Researchers Reach Conclusion in 2009 Fatal Coyote Attack

By author of The Realblog with Stephanie Mallory

Dependency on moose as prey likely led to fatal attack on Taylor Mitchell, who was hiking in a Canadian park

 A pack of coyotes killed a young woman hiking in a Canadian park in 2009. Image by Ronnie HowardWildlife researches have finally completed a study that may settle the question of why coyotes attacked and killed a young woman hiking in a Canadian park in 2009.

According to Ohio State News, the research into the motive behind the only reported adult human fatality from a coyote attack in North America is published in the Journal of Applied Ecology.

After analyzing the coyote’s diets and their movement patterns in Cape Breton Highlands National Park where Taylor Mitchell, a 19-year-old folk singer, was killed by the wild canines, researchers concluded that the coyotes were feeding primarily on moose instead of smaller mammals. Since they had adapted to taking down the large animals, they likely perceived the lone hiker as potential prey.

The findings essentially ruled out previous theories that exposure to humans or their food could have been a factor in the attack. Instead, heavy snowfall, high winds, and extreme temperatures created inhospitable conditions for small mammals that typically comprise most of their diet.

“The lines of evidence suggest that this was a resource-poor area with really extreme environments that forced these very adaptable animals to expand their behavior,” said lead author Stan Gehrt, a wildlife ecologist at The Ohio State University who leads the Urban Coyote Research Project.

“We’re describing these animals expanding their niche to basically rely on moose. And we’re also taking a step forward and saying it’s not just scavenging that they were doing, but they were actually killing moose when they could. It’s hard for them to do that, but because they had very little if anything else to eat, that was their prey,” he said. “And that leads to conflicts with people that you wouldn’t normally see.” 

Gehrt’s detailed field study consisted of an initial investigation of the fatal attack, as well as a few dozen more minor human-coyote incidents in the park before and after Mitchell’s death. Between 2011 and 2013, Gehrt and colleagues captured 23 adult and juvenile coyotes living in the Cape Breton park and fitted them with devices to document their movement. 

They also snipped whiskers from the live-captured coyotes and from the bodies of coyotes involved in the fatal attack and in other human-coyote incidents to obtain dietary information. To compare, the researchers collected fur from potential prey such as southern red-backed voles, shrews, snowshoe hare, white-tailed deer, and moose, as well as hair from local barbershops that served as a proxy for human food.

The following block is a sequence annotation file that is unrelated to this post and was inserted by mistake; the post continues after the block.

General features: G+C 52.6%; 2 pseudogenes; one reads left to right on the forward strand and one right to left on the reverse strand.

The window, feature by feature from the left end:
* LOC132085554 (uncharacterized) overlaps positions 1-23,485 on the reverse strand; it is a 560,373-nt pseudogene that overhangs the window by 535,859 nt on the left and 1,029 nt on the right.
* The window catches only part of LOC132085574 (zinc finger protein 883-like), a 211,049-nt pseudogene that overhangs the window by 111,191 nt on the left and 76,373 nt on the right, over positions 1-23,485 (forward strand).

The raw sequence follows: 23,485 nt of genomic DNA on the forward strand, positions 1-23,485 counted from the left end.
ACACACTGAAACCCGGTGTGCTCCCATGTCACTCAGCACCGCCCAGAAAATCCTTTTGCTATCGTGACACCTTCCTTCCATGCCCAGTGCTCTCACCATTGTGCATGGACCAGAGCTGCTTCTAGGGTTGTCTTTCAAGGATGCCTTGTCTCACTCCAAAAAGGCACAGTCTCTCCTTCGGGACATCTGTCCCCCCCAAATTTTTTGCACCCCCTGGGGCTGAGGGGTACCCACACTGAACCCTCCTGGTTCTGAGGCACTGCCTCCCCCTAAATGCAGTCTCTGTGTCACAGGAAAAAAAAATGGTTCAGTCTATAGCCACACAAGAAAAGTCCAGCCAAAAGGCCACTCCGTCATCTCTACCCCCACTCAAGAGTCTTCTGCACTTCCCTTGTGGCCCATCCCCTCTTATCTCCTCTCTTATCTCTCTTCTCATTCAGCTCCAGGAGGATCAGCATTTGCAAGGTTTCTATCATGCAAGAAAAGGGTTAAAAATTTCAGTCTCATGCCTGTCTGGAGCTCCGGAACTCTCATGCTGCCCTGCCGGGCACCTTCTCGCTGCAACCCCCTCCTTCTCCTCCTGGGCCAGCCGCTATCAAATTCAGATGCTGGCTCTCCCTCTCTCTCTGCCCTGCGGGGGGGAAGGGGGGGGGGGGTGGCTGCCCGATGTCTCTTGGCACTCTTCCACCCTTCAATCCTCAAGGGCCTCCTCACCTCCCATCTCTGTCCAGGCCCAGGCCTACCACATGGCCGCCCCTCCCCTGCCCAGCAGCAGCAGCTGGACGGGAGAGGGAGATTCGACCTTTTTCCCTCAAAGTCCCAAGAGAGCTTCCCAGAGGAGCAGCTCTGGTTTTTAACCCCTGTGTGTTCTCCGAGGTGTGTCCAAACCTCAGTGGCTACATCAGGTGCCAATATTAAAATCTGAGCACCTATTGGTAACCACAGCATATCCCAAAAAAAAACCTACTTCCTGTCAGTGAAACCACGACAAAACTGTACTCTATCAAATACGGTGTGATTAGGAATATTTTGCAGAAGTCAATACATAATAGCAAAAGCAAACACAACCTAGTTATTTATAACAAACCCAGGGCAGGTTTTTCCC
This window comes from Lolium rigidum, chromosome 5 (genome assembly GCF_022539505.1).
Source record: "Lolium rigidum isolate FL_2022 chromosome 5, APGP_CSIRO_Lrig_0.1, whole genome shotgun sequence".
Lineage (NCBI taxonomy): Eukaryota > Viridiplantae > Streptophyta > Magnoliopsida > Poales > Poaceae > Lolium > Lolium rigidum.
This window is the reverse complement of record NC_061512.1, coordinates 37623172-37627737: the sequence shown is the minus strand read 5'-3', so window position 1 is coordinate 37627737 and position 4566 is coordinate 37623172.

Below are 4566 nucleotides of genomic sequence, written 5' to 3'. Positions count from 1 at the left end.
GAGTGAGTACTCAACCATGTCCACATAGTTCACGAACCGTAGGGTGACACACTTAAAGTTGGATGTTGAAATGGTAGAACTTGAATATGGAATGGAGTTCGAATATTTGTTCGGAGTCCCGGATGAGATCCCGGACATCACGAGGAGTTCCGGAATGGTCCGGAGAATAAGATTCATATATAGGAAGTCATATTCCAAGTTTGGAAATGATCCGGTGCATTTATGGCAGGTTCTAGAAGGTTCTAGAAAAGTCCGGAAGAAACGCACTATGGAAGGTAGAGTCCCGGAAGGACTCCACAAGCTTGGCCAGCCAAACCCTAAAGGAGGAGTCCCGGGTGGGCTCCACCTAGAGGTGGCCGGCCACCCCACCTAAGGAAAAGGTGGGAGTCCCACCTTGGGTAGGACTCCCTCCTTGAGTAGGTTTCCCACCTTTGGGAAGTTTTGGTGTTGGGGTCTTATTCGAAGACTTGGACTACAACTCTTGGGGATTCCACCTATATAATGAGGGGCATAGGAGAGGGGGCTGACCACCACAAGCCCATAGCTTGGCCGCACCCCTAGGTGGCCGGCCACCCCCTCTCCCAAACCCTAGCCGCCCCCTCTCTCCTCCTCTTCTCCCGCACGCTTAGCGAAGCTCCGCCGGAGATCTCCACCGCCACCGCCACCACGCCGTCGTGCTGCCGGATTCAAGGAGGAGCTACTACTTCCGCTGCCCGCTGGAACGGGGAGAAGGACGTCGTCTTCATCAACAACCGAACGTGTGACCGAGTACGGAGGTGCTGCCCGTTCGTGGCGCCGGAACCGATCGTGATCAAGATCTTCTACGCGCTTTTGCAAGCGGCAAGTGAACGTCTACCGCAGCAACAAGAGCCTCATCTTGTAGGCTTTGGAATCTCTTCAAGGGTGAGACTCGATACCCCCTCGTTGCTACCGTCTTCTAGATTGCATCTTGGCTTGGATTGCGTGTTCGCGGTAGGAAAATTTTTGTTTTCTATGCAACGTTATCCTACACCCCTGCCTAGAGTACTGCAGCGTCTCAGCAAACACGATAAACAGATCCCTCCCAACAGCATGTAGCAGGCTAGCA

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Seth Newsome, professor of biology at the University of New Mexico and corresponding author of the study, analyzed the whisker and hair samples to determine what the coyotes had been eating in the months before they were captured or killed.

The analysis showed that moose made up between half and two-thirds of the coyotes’ diet, followed by snowshoe hare, small mammals, and deer. 

“This dietary evidence was the critical piece to it,” Gehrt said. “Their diets changed because they’re taking advantage of whatever different food items are available at the time. We’re used to seeing big oscillations across the segments of whiskers depending on the season. But in this system, for these coyotes, we don’t see that – they flat line at the moose end, so there’s very little variation in their diet.” 

Samples taken from the coyotes that were involved in the fatal attack showed they had been eating only moose, “and their diet wasn’t changing,” he said.

“These coyotes are doing what coyotes do, which is, when their first or second choice of prey isn’t available, they’re going to explore and experiment, and change their search range,” he said. “They’re adaptable, and that is the key to their success.” 

This work was supported by Parks Canada, the Nova Scotia Department of Lands and Forestry, and the Max McGraw Wildlife Foundation.

Additional co-authors include Erich Muntz of Cape Breton Highlands National Park, Evan Wilson of Ohio State, and Jason Power of the Nova Scotia Department of Lands and Forestry.

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